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The Royal College of Psychiatrists Improving the lives of people with mental illness

Nick Drake

Nick Drake (1948-1974) was an English songwriter. He emerged in the late 1960s as a startlingly mature talent, releasing his first album ‘Five Leaves Left’ in 1969 aged just 21. In the following five years of his life, he composed a unique canon of songs, characterised by unorthodox tunings and melodies and a distinctive finger-picking style. It is thought that the mystical themes often explored in his lyrics were influenced in part by his study at Cambridge of poets such as Yeats and William Blake.


Nick Drake

Drake did not achieve widespread recognition or commercial success in his lifetime. A shy and introspective person, he was in many ways ill-suited to the music industry and was reticent about interviews or promotional activities. At the same time, he understandably longed for his music to reach a wider audience, particularly given the very high regard in which he was held by many of his contemporaries, including John Cale and Fairport Convention, both of whom featured on some of his recordings.


These factors no doubt contributed to the depressive illness he suffered in the final years of his life. It is well documented that he experienced symptoms of low mood and insomnia, and at times became very socially withdrawn and isolated. He sought comfort in his highly supportive family and had many concerned friends, one of whom was the Scottish songwriter John Martyn, who wrote his classic song ‘Solid Air’ (see below) about Drake and his experience of depression. Despite this support and his brave struggle with his illness, Nick Drake died tragically from an overdose of antidepressant medication in 1974, aged just 26. It is unclear if his death was accidental.


Nick Drake’s legacy is nonetheless a source of hope to many. In spite of his severe depression, he created a body of work that posthumously gained enormous critical acclaim and provided an inspiration to a generation of musicians as well as solace to many people affected by mental health problems. To showcase the wonderful and deceptively simple combination of intricate guitar playing with his inimitable vocal styling, I have chosen the song ‘Which Will’, from his final album ‘Pink Moon’.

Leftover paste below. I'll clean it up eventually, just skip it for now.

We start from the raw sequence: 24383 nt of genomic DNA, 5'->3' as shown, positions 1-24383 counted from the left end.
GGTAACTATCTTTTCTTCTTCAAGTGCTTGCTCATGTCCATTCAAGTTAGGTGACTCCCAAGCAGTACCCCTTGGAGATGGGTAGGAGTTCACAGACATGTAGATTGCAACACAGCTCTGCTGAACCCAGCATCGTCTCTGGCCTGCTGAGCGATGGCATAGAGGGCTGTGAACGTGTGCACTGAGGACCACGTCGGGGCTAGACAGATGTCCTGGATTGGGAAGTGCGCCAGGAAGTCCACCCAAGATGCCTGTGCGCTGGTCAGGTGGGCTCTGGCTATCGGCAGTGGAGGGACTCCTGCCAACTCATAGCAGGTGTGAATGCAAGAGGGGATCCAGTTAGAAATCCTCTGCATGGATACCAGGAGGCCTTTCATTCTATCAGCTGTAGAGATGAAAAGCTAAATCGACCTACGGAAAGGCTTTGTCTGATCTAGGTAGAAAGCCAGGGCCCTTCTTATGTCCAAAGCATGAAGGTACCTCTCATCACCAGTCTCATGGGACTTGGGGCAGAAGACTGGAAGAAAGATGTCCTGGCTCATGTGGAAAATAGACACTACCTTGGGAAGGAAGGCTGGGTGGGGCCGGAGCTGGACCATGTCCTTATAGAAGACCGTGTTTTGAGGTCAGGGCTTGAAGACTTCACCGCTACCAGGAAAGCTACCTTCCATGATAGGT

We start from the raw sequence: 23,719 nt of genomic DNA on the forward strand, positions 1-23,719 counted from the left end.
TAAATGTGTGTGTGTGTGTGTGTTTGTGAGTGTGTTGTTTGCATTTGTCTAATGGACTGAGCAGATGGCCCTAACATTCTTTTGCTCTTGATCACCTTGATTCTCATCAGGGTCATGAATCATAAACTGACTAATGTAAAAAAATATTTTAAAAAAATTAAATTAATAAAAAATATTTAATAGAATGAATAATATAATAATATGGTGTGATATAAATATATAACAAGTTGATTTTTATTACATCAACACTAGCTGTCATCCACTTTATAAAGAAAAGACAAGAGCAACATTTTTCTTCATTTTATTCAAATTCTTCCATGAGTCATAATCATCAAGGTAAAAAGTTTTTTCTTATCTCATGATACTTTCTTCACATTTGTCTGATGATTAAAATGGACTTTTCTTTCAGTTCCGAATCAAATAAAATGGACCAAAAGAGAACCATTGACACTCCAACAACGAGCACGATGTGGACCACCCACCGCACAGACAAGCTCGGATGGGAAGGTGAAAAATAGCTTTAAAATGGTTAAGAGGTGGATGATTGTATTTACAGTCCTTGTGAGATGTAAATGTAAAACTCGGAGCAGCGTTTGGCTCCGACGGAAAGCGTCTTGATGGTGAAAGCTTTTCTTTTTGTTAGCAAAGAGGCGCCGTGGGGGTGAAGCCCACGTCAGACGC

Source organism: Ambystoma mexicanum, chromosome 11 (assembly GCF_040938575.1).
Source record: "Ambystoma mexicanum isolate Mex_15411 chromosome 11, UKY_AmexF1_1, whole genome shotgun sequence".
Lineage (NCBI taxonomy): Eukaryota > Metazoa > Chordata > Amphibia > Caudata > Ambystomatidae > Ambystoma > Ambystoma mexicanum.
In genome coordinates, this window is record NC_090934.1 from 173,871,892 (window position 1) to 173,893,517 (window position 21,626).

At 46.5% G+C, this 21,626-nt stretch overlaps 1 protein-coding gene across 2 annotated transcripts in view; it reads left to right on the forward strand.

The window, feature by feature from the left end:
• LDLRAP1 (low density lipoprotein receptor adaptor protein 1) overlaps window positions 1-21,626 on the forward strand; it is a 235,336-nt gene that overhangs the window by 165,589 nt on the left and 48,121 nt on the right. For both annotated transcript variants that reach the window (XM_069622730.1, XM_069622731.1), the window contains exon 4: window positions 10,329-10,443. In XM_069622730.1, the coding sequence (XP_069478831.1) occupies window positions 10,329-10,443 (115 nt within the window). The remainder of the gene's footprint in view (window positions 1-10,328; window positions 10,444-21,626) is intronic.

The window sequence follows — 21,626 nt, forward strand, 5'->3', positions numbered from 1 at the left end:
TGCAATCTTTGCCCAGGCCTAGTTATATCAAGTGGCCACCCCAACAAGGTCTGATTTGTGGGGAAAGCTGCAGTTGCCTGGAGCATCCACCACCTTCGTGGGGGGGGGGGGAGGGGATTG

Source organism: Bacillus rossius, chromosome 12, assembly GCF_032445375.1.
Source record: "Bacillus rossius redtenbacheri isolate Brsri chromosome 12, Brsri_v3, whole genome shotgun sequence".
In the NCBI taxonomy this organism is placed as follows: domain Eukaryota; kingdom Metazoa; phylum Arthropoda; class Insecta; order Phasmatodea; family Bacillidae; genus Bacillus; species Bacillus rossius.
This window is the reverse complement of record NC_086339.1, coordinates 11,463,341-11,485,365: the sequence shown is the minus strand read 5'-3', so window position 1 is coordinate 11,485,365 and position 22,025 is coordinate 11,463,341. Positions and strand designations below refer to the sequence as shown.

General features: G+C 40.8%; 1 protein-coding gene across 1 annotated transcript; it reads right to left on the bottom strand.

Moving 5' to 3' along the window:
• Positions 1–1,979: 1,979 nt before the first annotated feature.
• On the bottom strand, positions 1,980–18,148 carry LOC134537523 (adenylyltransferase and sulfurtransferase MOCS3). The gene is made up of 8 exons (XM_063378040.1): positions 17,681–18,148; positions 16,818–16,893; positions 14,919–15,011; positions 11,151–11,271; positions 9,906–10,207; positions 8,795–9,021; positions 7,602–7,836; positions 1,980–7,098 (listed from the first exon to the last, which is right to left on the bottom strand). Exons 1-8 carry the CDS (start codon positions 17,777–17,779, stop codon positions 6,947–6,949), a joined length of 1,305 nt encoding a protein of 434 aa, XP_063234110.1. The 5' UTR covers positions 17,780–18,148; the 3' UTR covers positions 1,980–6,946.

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Thank you for this. I am inspired to take some Nick Drake away on holiday with me next week and get to know him better. I watched the documentary some years ago and thought it was really moving. I will be following your blog with interest.

BW Maria

Great read. Well done!

Josephine Sheehan

The contrast across the three albums is really telling: From the youthful idealism of Five Leaves Left, to the bombast of Bryter Layter, where Nick seems disinterested in, or in some way immune to the different layers of production wrestling for attention, and then the fragility of Pink Moon with its stark, stripped-back approach.

Not always easy to listen to, but this is unrivalled songwriting and guitar mastery. All the more tragic that his 'skin too few' left him so vulnerable in a time where his talent was largely unappreciated.

Would heartily recommend "Way to Blue" for reflection of his classical upbringing, and "At the Chime of a City Clock" for overkill that has turned into a bit of a personal guilty pleasure. I am unable to choose between "Parasite", "Things Behind the Sun" and "From the Morning" for the aforementioned deceptive simplicity .

Can I also recommend Family Tree/Time of No Reply as collections of rarities? - 'Black Eyed Dog' needs little explanation here.

Mike Akroyd

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Minds in Music

Minds in Music

  John Tully  


Dr John Tully is a forensic psychiatrist and researcher at the Institute of Psychiatry, Psychology and Neuroscience, London. He is also a musician and is interested in the role of the arts in mental health.